Ger. Pat. No. 2,722,751, and U.S. Pat. Nos. 4,190,713 and 4,511,694, which U.S. patents are incorporated herein in the entirety. The beads generally have a diameter of 5-1000 microns, particularly 30-1000 microns, and have an inner hollow space, i.e., they are hollow beads. As a guideline for the content of glycidyl groups available for reaction in the MP, about 0.8-2.5 μmol per mg dry carrier material is available. Additional characterizing parameters for a common commercially available MP (Eupergit C be obtained from the following Table:
______________________________________Mean particle size 140-180 micronPore diameter 40 nmExclusion limit (=M.sub.LIM) 2 Binding-active surface 180 m.sup.2 /g (dry)Epoxide content 800-1000 mmol/g dry weightWater uptake 2.3 ml/g (dry)Specific gravity, d.sub.4.sup.20 l.20Bulk density 0.34 g/mlCombining capacity(under ordinary conditions):Human albumin 48 mg/g (moist)Human IgG 34 mg/g (moist)Swelling by water 40% (1 1 dry yields 1.4 ml moist)Solubility in water, buffers, Insolubleand organic solventsPressure stability 300 bar______________________________________
Under an electron microscope the macroporous structure of the beads can be observed, with channels and voids having a diameter of 1,000-25,000 Å, so that enzyme and substrate molecules with a size of 10-100 Å can reach the entire interior of the macroporous matrix.
Site-Specific Modification of the Antibodies:
In accordance with the present invention any antibody may be used which has carbohydrate groups and which is amenable to chemical modification and subsequent fixing. As an estimate, a content of about 3% carbohydrate in the antibodies is adequate. Most advantageously, however, monoclonal antibodies are used. Methods of producing monoclonal antibodies are well known. See Kirk-Othmer "Encyclopedia of Chemical Technology", 3rd Ed., V. 23 (1983), pub. John Wiley, pp. 647-643; Baron, D., and Hartlaub, U., 1987, "Humane moleculare Antikoerper", pub. Gustav Fischer Verlag, Stuttgart and New York.
The following procedure may be used. Prior to oxidation, the lymphocytes or monoclonal antibodies are first purified by, e.g., positive purification techniques such as affinity chromatography, or negative purification (cleaning) techniques to eliminate additional other cells, such as panning, complement lysis, and E-rosetting. Then the lymphocytes or monoclonal antibodies are preferably dialyzed, e.g. using a suitable compatible buffer, in a pH range near 5.5. The oxidation of the carbohydrate content to formyl groups may be carried out chemically in known fashion by periodate oxidation, or, less preferably, enzymatically by means of the enzymes galactose oxidase and catalase.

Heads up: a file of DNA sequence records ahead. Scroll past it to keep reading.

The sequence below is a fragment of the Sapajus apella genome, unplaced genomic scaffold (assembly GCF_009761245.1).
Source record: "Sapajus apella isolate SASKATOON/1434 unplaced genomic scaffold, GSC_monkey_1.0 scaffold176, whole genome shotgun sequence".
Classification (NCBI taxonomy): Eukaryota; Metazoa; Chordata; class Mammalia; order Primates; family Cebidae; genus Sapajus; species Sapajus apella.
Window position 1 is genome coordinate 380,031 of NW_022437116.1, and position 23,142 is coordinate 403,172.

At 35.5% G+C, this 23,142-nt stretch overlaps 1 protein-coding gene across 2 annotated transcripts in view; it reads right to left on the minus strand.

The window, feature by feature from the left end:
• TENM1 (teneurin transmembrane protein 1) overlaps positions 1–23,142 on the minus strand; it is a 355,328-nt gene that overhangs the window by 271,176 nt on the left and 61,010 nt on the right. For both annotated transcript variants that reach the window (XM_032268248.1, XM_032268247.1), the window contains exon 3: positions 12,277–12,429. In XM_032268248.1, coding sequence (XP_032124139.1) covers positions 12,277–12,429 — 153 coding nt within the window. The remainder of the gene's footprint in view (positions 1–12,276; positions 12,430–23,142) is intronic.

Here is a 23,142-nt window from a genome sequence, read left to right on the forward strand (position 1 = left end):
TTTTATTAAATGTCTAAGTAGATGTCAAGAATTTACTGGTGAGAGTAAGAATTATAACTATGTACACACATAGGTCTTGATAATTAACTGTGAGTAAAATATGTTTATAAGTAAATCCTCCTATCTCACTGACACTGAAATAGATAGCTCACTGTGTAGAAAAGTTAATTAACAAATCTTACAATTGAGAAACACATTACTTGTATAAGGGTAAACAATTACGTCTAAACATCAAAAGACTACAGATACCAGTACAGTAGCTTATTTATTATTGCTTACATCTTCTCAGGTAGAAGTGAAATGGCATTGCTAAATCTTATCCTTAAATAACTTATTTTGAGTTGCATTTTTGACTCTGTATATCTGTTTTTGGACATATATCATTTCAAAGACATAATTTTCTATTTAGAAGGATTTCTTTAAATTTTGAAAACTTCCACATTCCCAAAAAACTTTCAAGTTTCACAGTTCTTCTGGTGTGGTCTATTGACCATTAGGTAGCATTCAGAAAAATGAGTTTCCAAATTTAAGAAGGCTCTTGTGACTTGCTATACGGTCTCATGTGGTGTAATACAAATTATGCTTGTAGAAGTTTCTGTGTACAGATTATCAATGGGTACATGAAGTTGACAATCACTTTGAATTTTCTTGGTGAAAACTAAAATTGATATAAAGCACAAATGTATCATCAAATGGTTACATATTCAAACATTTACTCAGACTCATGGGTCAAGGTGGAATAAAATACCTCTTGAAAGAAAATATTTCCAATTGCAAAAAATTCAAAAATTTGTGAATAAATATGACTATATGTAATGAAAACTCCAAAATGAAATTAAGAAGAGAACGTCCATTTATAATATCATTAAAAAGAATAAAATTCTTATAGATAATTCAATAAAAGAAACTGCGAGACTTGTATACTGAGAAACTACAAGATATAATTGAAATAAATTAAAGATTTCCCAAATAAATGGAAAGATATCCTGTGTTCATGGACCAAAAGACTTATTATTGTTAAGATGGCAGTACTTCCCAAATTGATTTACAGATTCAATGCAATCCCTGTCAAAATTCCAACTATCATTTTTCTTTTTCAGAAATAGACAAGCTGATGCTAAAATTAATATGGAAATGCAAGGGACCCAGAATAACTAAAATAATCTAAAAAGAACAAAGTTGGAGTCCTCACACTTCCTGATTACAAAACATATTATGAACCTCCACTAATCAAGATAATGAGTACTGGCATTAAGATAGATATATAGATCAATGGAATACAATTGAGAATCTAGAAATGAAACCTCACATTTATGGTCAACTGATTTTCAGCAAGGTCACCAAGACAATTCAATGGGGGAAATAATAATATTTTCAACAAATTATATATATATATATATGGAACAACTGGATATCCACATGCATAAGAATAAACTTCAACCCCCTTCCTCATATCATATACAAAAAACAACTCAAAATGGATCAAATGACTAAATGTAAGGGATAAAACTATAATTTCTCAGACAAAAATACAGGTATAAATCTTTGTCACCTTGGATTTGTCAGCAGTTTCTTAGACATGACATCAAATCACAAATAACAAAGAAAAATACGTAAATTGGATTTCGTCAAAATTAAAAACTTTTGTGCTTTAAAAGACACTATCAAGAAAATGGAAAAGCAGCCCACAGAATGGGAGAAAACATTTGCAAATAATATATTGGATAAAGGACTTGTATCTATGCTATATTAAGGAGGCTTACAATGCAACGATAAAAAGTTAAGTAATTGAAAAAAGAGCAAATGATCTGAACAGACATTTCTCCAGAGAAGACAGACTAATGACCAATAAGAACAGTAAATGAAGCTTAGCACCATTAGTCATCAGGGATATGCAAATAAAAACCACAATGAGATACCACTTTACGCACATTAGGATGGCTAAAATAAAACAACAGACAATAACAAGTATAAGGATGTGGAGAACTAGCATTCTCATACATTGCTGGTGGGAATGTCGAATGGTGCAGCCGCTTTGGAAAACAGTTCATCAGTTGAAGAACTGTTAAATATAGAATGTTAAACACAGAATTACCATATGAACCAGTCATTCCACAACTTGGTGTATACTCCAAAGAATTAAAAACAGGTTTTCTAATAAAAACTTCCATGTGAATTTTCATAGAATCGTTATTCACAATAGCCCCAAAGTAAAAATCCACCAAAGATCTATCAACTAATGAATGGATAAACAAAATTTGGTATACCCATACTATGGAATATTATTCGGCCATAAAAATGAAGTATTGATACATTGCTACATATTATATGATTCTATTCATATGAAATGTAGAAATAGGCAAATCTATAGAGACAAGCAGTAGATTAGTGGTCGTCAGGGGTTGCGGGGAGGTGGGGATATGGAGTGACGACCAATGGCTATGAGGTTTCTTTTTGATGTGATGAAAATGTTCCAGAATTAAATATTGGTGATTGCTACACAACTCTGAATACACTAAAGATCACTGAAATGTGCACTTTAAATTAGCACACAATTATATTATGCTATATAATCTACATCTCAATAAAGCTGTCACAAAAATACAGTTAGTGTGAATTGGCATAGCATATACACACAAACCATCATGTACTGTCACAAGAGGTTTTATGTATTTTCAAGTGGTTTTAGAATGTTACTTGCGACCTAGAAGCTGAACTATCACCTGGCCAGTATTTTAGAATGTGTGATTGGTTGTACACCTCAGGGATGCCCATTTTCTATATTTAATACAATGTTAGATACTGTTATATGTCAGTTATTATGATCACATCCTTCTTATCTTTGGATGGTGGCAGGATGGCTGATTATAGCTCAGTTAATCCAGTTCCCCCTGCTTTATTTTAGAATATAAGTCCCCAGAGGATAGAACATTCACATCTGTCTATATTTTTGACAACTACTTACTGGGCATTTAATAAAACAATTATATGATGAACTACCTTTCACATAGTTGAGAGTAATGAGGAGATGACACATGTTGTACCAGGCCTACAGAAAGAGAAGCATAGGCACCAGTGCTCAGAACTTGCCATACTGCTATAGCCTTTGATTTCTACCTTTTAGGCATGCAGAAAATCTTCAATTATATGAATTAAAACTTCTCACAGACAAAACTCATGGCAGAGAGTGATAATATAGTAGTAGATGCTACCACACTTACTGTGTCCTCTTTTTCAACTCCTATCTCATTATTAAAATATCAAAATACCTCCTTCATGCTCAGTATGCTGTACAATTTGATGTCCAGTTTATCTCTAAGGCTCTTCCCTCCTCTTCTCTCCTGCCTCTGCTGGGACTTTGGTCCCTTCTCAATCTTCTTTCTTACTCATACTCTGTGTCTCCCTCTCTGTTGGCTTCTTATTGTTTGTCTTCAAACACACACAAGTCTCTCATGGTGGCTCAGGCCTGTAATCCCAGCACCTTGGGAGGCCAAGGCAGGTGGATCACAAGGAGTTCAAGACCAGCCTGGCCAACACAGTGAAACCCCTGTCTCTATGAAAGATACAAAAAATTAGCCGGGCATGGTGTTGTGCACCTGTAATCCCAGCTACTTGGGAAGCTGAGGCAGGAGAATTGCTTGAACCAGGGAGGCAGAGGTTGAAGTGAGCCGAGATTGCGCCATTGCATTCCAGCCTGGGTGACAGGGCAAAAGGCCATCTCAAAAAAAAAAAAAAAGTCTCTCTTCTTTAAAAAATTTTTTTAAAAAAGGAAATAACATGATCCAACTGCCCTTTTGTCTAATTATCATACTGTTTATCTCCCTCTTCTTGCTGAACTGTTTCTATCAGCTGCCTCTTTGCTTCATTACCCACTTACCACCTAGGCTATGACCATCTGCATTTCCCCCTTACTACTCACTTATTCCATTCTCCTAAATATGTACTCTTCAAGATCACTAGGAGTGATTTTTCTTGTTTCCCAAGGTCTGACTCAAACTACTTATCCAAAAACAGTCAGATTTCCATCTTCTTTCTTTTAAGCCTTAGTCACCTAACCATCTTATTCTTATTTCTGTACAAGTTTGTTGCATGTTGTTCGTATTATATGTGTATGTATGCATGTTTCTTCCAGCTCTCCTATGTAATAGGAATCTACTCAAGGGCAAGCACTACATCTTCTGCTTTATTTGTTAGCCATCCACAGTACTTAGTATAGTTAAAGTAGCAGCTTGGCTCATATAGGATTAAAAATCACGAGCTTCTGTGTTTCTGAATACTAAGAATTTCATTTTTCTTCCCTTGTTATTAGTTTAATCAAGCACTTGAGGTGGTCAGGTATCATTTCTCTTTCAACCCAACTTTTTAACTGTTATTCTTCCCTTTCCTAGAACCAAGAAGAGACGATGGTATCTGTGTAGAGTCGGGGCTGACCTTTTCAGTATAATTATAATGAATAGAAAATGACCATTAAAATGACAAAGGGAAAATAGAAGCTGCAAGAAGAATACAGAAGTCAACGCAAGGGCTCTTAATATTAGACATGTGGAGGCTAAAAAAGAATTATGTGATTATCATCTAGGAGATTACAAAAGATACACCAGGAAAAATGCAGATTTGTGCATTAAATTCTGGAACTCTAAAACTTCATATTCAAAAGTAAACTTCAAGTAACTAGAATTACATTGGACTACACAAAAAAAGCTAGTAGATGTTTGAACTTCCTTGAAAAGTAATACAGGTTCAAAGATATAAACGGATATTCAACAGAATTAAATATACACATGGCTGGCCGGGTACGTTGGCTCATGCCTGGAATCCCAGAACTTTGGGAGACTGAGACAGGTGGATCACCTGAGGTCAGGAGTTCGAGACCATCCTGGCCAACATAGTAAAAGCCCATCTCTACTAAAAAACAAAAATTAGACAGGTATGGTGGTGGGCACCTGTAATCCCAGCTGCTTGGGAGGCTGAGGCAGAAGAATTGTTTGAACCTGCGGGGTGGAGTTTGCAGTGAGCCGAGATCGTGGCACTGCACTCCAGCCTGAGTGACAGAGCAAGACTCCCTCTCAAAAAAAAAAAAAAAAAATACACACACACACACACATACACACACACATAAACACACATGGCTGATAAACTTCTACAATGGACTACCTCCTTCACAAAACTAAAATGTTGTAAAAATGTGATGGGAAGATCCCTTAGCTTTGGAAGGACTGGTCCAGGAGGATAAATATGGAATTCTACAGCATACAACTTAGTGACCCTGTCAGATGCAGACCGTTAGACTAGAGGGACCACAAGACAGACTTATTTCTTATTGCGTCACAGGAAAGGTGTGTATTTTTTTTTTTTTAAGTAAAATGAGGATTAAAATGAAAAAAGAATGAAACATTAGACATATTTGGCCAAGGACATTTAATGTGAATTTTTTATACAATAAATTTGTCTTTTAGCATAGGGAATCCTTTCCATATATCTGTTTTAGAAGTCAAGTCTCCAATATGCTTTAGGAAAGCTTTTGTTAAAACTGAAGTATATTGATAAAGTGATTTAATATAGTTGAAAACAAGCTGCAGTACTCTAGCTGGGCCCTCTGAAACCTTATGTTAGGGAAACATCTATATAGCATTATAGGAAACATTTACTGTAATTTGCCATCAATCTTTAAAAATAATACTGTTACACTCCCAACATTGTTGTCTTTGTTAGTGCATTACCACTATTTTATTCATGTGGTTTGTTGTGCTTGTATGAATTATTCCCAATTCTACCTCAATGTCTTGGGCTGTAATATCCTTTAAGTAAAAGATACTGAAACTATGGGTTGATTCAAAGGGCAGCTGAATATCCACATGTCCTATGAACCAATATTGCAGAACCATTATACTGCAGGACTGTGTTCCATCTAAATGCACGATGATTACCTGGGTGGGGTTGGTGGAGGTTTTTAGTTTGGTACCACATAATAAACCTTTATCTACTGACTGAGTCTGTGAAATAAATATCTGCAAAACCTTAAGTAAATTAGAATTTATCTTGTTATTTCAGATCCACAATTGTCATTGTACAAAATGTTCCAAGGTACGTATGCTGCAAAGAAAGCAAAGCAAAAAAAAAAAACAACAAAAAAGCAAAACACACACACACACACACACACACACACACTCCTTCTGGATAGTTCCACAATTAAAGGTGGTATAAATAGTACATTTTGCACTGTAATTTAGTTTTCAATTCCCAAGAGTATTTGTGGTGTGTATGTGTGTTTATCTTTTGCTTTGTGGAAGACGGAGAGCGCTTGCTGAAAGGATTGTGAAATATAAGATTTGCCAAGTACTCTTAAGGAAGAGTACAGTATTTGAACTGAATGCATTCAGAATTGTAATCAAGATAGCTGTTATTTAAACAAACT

By operating at relatively low pH, such as about 5.0-6.0, preferably near 5.5, or about 5.0-5.5, the risk of internal crosslinking of the antibodies is reduced or eliminated. A preferred oxidation method consists of oxidation with sodium periodate, preferably 0.1 M, in a suitable inert buffer solution, advantageously in the pH 5.5 range, e.g. in 0.1 M acetate buffer. Preferably the reaction is carried out at relatively low temperature, e.g. 0
The oxidation, which ordinarily can be completed in approximately 1 hr, is terminated, e.g. by the addition of a small amount of ethylene glycol. The antibodies are advantageously processed on a gel chromatography column. (See "Ullmanns Encyklopaedie der techn. Chemie", 4th Ed., Vol. 5, pub. Verlag Chemie, p. 167; and "Gel filtration, theory and practice", in 1979 "Pharmacia fine chemicals", pub. Deutsche Pharmacia GmbH, Freiburg, FRG.) A suitable material for this is, e.g., a dextran gel (e.g.,
Sephadex G 25 buffer solution in the pH 5 range. The antibodies can be concentrated by a technique such as ultrafiltration. Ordinarily the yield of antibodies is >90%.
Coupling of the Site-Specifically Modified Antibodies to Polymeric Carriers:
The recovered oxidized and purified antibodies are incubated in a suitable slightly acid medium, for example, in acetate buffer and in a pH range near 5.5, in amounts between 60 and 200 μg, with 100 mg of the hydrazide-substituted modified polymeric carrier ("HY-MP"), for a given period, e.g. 16 .+-.4 hr, at reduced temperature, e.g. 4 proportion of immobilized antibodies is determined by the method of Bradford (Analyt. Biochem., 72, 248 (1976)), from the difference between the original and the residual content of antibodies.